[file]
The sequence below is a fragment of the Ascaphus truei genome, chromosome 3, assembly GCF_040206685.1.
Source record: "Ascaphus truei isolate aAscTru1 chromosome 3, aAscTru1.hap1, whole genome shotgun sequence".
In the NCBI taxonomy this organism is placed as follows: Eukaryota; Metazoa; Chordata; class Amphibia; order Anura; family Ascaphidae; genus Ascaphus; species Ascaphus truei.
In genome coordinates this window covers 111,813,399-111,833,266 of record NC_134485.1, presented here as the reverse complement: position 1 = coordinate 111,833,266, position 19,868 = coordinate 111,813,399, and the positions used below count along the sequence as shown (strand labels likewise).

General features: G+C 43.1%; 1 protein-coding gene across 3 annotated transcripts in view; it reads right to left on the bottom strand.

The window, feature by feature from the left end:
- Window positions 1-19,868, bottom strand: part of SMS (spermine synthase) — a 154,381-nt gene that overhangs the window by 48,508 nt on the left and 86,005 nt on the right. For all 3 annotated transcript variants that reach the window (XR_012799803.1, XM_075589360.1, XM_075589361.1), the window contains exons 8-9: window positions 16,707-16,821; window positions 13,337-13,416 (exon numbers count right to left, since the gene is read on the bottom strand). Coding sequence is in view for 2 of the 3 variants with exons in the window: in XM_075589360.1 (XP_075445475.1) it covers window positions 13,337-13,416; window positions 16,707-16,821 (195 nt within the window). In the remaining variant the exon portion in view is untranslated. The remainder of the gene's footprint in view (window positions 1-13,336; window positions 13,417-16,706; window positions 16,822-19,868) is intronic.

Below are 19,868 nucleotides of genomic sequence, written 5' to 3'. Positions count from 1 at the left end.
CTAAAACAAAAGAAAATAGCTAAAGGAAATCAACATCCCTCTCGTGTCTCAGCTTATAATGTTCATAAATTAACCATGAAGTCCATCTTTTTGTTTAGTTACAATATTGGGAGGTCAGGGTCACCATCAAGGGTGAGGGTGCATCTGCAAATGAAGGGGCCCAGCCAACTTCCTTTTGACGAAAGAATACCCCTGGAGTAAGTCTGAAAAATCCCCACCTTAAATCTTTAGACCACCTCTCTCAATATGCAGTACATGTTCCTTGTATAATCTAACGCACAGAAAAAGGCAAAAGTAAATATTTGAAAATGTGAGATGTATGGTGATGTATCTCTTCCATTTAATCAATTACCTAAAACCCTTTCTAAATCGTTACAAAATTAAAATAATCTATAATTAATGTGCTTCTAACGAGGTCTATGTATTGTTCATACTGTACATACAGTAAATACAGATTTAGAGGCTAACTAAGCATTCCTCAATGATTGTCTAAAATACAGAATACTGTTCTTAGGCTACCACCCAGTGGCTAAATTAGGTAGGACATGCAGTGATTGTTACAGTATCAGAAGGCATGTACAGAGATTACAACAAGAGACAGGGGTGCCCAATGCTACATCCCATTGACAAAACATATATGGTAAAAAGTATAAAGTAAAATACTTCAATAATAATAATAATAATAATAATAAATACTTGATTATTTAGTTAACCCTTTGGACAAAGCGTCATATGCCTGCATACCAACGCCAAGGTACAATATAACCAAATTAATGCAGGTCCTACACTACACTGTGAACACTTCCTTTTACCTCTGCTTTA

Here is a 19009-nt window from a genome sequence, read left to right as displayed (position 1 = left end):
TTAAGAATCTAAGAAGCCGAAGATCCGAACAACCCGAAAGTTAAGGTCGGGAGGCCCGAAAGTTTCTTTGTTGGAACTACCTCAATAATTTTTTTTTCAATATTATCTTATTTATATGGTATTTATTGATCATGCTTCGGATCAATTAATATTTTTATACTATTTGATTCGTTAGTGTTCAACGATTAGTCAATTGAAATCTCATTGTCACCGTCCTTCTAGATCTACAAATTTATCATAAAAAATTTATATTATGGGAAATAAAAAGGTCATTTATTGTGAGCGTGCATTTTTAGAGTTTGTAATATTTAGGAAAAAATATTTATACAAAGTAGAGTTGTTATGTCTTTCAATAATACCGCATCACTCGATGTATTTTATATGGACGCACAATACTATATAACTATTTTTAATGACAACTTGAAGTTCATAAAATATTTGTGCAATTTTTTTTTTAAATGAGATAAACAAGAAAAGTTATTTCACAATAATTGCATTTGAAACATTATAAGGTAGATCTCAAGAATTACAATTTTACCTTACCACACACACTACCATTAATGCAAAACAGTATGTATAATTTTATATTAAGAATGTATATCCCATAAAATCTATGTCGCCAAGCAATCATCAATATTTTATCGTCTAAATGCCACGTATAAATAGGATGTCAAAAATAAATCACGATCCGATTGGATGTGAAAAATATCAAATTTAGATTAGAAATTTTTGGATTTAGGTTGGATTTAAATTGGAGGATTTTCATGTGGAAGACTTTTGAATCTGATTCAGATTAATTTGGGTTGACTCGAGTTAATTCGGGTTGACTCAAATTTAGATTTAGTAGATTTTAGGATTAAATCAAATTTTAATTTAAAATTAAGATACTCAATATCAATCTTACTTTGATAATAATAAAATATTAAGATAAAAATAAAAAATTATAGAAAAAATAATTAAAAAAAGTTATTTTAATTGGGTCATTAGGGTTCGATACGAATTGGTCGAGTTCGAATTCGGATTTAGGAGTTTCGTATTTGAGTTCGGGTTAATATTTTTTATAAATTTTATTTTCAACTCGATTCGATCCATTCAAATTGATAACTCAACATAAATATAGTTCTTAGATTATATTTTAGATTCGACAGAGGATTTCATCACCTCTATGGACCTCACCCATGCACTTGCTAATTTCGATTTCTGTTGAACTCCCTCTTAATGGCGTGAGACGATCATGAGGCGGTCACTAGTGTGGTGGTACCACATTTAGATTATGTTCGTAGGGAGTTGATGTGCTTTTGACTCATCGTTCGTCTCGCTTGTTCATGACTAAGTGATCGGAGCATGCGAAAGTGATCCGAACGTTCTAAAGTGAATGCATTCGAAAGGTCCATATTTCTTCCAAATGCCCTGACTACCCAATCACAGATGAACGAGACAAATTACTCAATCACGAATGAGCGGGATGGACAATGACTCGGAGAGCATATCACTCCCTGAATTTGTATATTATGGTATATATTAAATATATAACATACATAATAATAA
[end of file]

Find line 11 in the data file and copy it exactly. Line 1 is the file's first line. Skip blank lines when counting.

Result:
TTAAGAATCTAAGAAGCCGAAGATCCGAACAACCCGAAAGTTAAGGTCGGGAGGCCCGAAAGTTTCTTTGTTGGAACTACCTCAATAATTTTTTTTTCAATATTATCTTATTTATATGGTATTTATTGATCATGCTTCGGATCAATTAATATTTTTATACTATTTGATTCGTTAGTGTTCAACGATTAGTCAATTGAAATCTCATTGTCACCGTCCTTCTAGATCTACAAATTTATCATAAAAAATTTATATTATGGGAAATAAAAAGGTCATTTATTGTGAGCGTGCATTTTTAGAGTTTGTAATATTTAGGAAAAAATATTTATACAAAGTAGAGTTGTTATGTCTTTCAATAATACCGCATCACTCGATGTATTTTATATGGACGCACAATACTATATAACTATTTTTAATGACAACTTGAAGTTCATAAAATATTTGTGCAATTTTTTTTTTAAATGAGATAAACAAGAAAAGTTATTTCACAATAATTGCATTTGAAACATTATAAGGTAGATCTCAAGAATTACAATTTTACCTTACCACACACACTACCATTAATGCAAAACAGTATGTATAATTTTATATTAAGAATGTATATCCCATAAAATCTATGTCGCCAAGCAATCATCAATATTTTATCGTCTAAATGCCACGTATAAATAGGATGTCAAAAATAAATCACGATCCGATTGGATGTGAAAAATATCAAATTTAGATTAGAAATTTTTGGATTTAGGTTGGATTTAAATTGGAGGATTTTCATGTGGAAGACTTTTGAATCTGATTCAGATTAATTTGGGTTGACTCGAGTTAATTCGGGTTGACTCAAATTTAGATTTAGTAGATTTTAGGATTAAATCAAATTTTAATTTAAAATTAAGATACTCAATATCAATCTTACTTTGATAATAATAAAATATTAAGATAAAAATAAAAAATTATAGAAAAAATAATTAAAAAAAGTTATTTTAATTGGGTCATTAGGGTTCGATACGAATTGGTCGAGTTCGAATTCGGATTTAGGAGTTTCGTATTTGAGTTCGGGTTAATATTTTTTATAAATTTTATTTTCAACTCGATTCGATCCATTCAAATTGATAACTCAACATAAATATAGTTCTTAGATTATATTTTAGATTCGACAGAGGATTTCATCACCTCTATGGACCTCACCCATGCACTTGCTAATTTCGATTTCTGTTGAACTCCCTCTTAATGGCGTGAGACGATCATGAGGCGGTCACTAGTGTGGTGGTACCACATTTAGATTATGTTCGTAGGGAGTTGATGTGCTTTTGACTCATCGTTCGTCTCGCTTGTTCATGACTAAGTGATCGGAGCATGCGAAAGTGATCCGAACGTTCTAAAGTGAATGCATTCGAAAGGTCCATATTTCTTCCAAATGCCCTGACTACCCAATCACAGATGAACGAGACAAATTACTCAATCACGAATGAGCGGGATGGACAATGACTCGGAGAGCATATCACTCCCTGAATTTGTATATTATGGTATATATTAAATATATAACATACATAATAATAA